How to Properly Sew a Box X Stitch

Item # X-HT-300335

The box X stitch is one of the most popular stitch patterns used in both the DIY sewing community and in prefabricated items. It’s used in everything from attaching straps and handles to bags, pet collars, leashes, camping gear and equipment, and more. It’s also the stitch pattern used most often in the marine industry for harnesses, adding straps to biminis and dodgers, and in creating webbing loops for load bearing applications. We’ll show you how to correctly sew a box X stitch and how to calculate the amount of stitching needed to achieve your desired stitching strength.

Learn how to properly sew a box X stitch using tools and supplies from Sailrite.

Though it looks complicated, the box X stitch is very easy to sew, which is one of the reasons it’s so widely used. Not only that, but the stitches are made both parallel and perpendicular to the axis of the webbing. This means that when the stitch pattern is used in a weight bearing application, such as with webbing loops, a load in either direction will be well distributed.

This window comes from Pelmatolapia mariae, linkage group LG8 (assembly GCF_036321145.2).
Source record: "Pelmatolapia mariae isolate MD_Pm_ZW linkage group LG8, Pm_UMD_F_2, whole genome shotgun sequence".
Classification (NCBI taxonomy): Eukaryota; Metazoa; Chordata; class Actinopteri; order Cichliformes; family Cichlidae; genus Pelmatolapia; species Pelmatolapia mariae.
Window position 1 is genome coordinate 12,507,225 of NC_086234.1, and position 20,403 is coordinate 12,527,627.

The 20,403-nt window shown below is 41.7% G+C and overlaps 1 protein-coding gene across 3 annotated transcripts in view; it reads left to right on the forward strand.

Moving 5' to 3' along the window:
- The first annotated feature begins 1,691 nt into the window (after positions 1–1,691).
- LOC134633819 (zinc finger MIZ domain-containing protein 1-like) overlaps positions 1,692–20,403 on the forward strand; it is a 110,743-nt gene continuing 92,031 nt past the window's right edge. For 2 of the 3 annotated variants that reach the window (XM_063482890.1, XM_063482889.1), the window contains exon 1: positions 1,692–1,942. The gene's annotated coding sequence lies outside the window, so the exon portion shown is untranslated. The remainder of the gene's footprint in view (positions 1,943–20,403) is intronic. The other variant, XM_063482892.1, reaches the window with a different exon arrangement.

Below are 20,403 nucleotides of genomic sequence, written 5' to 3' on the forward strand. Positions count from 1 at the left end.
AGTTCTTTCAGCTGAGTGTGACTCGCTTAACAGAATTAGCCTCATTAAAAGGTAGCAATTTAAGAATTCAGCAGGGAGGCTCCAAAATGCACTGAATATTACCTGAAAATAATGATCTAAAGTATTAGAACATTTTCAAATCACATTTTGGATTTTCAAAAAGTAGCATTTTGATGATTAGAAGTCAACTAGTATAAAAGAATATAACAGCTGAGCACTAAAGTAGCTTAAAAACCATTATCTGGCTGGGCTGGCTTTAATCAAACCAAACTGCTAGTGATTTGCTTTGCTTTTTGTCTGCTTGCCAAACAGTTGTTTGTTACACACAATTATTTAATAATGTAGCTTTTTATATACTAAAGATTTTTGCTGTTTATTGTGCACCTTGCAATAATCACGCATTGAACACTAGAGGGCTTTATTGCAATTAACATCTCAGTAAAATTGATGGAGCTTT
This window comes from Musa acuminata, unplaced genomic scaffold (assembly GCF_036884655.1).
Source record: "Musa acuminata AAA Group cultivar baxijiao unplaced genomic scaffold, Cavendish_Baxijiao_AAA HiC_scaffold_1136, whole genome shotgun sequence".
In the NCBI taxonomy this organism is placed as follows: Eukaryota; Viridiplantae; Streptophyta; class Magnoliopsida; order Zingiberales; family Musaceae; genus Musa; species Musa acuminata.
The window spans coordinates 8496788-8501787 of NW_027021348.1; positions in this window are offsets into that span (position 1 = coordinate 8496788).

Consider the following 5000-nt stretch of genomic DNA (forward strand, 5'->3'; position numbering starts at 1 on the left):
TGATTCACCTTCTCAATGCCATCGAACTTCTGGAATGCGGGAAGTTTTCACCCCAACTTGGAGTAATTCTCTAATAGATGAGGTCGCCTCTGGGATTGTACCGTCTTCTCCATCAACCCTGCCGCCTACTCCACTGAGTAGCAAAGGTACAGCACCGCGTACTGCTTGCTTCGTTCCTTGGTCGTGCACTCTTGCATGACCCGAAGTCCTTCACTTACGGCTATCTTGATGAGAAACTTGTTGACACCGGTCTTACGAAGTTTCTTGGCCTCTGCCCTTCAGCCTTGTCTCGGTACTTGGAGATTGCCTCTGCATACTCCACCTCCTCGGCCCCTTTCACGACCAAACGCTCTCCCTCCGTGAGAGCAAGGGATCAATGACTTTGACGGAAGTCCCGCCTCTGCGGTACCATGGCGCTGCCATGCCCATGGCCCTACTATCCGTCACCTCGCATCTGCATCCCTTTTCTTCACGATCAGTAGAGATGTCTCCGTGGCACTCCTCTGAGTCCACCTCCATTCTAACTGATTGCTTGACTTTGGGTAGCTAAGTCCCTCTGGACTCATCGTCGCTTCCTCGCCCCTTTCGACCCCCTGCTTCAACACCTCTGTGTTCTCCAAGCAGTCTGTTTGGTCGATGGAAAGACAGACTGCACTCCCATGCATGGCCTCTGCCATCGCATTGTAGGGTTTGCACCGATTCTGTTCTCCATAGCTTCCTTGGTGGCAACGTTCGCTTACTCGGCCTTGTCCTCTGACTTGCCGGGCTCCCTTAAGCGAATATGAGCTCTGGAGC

In this short video, we show you our method for sewing the box X stitch, which we’ve found to be the most efficient way to sew this stitch pattern. We also give you a formula for calculating how much sewing is required to achieve a desired sewing breaking strength. Does this sound confusing? Don’t worry! We break it down for you into easy-to-understand steps.

Let’s say you need to sew webbing loops that will hold 1,600 lbs. of force. How do you know if your stitching will hold? Our formula will show you how to calculate the total inches of stitching required to achieve your stitch pattern’s MBS (minimum breaking strength) based on your thread’s tensile strength, your chosen SPI (stitches per inch), and your webbing’s published breaking strength. With a few quick calculations, you’ll determine how much sewing is required to achieve 1,600 lbs. of breaking strength in your stitching.

After you’ve watched this video, be sure to check out our other more detailed blog “How to Sew Webbing Loops” (300336XHT), which has even more information on how to properly sew webbing for load bearing force. To be as accurate as possible, we tested four stitch patterns to see how different patterns fared when enough force was applied to break the stitching. We put our results into a handy chart and also included clips of some of the break tests so you can see how the webbing samples broke.